Low levels of haemoglobin in your body can cause anaemia, which can be dangerous as haemoglobin helps transport oxygen to the tissues and take away carbon dioxide. You can increase your haemoglobin count by making dietary changes and taking supplements. Eating more foods high in iron or avoiding items that can stop iron from being absorbed are two ways to increase your haemoglobin. In addition, other vitamins and minerals that help your body use iron, such as folic acid, vitamin B12, and vitamin C, are essential for keeping your overall haemoglobin count in check.

Foods to Increase Haemoglobin Levels

The best way to increase your haemoglobin levels is by consuming a healthy diet high in iron and folate. Here are some of the most beneficial foods for boosting haemoglobin:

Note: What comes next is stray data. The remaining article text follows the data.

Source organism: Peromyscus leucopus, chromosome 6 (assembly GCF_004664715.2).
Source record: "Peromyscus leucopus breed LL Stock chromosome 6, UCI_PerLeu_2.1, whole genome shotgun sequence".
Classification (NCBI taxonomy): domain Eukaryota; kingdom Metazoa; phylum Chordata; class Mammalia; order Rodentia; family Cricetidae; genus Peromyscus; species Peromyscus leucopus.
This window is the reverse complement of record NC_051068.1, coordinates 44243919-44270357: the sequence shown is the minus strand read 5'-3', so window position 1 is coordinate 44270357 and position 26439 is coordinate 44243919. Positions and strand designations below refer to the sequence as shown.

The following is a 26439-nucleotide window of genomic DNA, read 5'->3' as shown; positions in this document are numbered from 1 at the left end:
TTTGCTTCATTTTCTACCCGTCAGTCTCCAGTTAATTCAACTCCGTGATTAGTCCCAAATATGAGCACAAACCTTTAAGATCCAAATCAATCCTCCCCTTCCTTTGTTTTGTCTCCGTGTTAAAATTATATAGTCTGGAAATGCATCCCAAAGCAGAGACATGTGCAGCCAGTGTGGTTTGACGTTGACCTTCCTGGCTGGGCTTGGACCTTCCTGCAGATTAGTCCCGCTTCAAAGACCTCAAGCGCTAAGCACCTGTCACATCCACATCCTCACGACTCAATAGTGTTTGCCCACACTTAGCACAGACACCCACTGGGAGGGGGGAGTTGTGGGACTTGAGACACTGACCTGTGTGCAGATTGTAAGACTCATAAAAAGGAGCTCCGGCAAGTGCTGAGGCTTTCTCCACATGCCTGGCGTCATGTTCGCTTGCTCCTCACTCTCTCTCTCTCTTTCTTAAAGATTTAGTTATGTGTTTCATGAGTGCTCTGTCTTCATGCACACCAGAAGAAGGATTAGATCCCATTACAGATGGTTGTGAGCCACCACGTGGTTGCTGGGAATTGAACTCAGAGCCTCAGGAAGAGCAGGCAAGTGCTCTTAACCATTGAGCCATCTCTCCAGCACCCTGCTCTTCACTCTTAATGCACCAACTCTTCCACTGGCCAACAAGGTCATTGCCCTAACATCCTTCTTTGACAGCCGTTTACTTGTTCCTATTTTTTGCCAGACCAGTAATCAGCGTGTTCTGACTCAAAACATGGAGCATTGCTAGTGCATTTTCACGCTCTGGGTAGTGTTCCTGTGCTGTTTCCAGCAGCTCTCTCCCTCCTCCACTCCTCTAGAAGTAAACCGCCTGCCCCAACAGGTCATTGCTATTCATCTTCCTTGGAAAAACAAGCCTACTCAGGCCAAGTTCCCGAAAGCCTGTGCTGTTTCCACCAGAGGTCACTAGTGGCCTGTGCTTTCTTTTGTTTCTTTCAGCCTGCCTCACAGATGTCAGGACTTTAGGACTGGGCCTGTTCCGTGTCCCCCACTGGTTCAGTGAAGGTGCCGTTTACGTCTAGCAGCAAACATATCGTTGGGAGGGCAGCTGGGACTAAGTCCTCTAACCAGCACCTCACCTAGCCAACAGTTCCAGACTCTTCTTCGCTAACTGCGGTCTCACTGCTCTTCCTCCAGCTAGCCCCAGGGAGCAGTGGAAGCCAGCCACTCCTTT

Leafy Green Vegetables 

Green veggies should be a regular part of your daily diet if you want to increase your haemoglobin levels. They are one of the finest haemoglobin foods, containing folate, which improves iron absorption and haemoglobin formation in the body.

Additionally, green veggies are a natural source of vitamin B12, folic acid, and other essential minerals. The best green leafy vegetables to increase haemoglobin levels are the following.

  • Spinach
  • Swiss chard
  • Kale
  • Peas
  • String beans
  • Brussels sprouts
  • Green beans
  • Broccoli

The HealthifyPro Tip

Eating dark, leafy vegetables as part of a diet to manage anaemia is generally beneficial; however, there is a catch. Studies have shown that oxalates in vegetables such as spinach and kale can bond with iron and reduce its absorption. It means that while one should still include these vegetables in an anaemic diet, they should not be your only source of iron.

Fresh Fruits